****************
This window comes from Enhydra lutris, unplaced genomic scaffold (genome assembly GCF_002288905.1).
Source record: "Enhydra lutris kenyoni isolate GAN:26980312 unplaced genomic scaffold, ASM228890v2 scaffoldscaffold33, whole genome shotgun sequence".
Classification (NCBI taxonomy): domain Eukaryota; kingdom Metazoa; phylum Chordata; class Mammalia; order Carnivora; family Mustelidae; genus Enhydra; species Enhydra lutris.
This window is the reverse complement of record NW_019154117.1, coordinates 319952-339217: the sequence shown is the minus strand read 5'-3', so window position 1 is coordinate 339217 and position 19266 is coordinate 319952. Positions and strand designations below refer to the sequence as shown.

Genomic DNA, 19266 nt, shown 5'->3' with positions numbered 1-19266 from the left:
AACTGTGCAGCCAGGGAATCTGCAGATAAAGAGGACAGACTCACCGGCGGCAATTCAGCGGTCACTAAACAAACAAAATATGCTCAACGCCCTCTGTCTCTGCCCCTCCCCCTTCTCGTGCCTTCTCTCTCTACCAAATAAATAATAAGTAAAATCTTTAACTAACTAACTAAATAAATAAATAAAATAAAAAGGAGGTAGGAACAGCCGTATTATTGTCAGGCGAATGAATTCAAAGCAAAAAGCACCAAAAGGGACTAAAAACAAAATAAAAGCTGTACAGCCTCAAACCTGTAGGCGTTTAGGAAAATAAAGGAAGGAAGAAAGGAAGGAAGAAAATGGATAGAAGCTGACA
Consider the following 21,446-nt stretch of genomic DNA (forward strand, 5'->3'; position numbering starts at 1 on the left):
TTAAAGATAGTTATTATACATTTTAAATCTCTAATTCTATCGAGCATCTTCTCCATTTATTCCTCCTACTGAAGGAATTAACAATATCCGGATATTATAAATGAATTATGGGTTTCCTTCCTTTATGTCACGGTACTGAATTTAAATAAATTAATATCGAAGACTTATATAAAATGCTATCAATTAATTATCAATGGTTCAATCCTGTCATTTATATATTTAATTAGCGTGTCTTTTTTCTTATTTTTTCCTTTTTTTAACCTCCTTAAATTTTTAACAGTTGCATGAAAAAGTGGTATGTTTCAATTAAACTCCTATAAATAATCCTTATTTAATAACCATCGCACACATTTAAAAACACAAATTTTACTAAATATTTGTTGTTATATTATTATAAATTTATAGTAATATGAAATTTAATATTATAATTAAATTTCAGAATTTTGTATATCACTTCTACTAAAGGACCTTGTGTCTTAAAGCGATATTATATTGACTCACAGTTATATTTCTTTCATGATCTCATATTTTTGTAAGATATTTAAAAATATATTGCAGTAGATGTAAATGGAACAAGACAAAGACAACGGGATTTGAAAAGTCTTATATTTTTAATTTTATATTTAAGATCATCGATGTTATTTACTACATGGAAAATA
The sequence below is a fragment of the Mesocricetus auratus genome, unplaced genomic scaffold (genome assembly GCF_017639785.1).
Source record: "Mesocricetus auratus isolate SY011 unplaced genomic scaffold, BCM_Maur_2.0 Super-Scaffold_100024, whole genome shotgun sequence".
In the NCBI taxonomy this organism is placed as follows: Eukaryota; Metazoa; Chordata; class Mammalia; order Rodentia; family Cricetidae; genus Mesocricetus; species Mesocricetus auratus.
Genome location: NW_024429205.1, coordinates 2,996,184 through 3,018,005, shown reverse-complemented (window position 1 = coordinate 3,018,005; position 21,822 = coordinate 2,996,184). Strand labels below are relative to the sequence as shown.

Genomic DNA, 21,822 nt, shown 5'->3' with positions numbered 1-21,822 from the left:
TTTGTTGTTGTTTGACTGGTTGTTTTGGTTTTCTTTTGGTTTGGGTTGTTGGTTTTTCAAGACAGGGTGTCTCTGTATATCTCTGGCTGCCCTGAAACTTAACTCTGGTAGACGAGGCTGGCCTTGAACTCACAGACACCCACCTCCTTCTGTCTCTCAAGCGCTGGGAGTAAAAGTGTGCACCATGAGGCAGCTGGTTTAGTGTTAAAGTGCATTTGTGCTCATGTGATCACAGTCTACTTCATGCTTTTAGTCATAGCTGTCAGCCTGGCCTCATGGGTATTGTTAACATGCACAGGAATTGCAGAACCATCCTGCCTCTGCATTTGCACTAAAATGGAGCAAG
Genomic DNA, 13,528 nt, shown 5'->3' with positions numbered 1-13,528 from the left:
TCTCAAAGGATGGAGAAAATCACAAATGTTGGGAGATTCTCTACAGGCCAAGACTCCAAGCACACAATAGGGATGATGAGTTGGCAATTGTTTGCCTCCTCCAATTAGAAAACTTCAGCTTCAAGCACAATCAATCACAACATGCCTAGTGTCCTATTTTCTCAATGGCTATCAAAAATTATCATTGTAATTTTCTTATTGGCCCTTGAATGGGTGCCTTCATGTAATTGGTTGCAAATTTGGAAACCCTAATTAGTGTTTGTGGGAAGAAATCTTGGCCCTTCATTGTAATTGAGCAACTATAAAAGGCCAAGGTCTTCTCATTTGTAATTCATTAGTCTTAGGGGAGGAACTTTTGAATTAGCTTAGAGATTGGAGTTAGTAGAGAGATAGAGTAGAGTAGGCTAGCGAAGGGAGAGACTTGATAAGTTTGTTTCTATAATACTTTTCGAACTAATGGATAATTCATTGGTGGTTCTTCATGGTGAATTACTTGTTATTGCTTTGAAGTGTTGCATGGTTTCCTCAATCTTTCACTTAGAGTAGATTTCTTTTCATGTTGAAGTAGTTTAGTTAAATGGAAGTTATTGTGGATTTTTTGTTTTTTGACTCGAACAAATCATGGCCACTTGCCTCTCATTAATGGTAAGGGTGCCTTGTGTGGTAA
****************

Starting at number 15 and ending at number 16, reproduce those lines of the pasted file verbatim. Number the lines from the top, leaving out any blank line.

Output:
Genomic DNA, 13,528 nt, shown 5'->3' with positions numbered 1-13,528 from the left:
TCTCAAAGGATGGAGAAAATCACAAATGTTGGGAGATTCTCTACAGGCCAAGACTCCAAGCACACAATAGGGATGATGAGTTGGCAATTGTTTGCCTCCTCCAATTAGAAAACTTCAGCTTCAAGCACAATCAATCACAACATGCCTAGTGTCCTATTTTCTCAATGGCTATCAAAAATTATCATTGTAATTTTCTTATTGGCCCTTGAATGGGTGCCTTCATGTAATTGGTTGCAAATTTGGAAACCCTAATTAGTGTTTGTGGGAAGAAATCTTGGCCCTTCATTGTAATTGAGCAACTATAAAAGGCCAAGGTCTTCTCATTTGTAATTCATTAGTCTTAGGGGAGGAACTTTTGAATTAGCTTAGAGATTGGAGTTAGTAGAGAGATAGAGTAGAGTAGGCTAGCGAAGGGAGAGACTTGATAAGTTTGTTTCTATAATACTTTTCGAACTAATGGATAATTCATTGGTGGTTCTTCATGGTGAATTACTTGTTATTGCTTTGAAGTGTTGCATGGTTTCCTCAATCTTTCACTTAGAGTAGATTTCTTTTCATGTTGAAGTAGTTTAGTTAAATGGAAGTTATTGTGGATTTTTTGTTTTTTGACTCGAACAAATCATGGCCACTTGCCTCTCATTAATGGTAAGGGTGCCTTGTGTGGTAA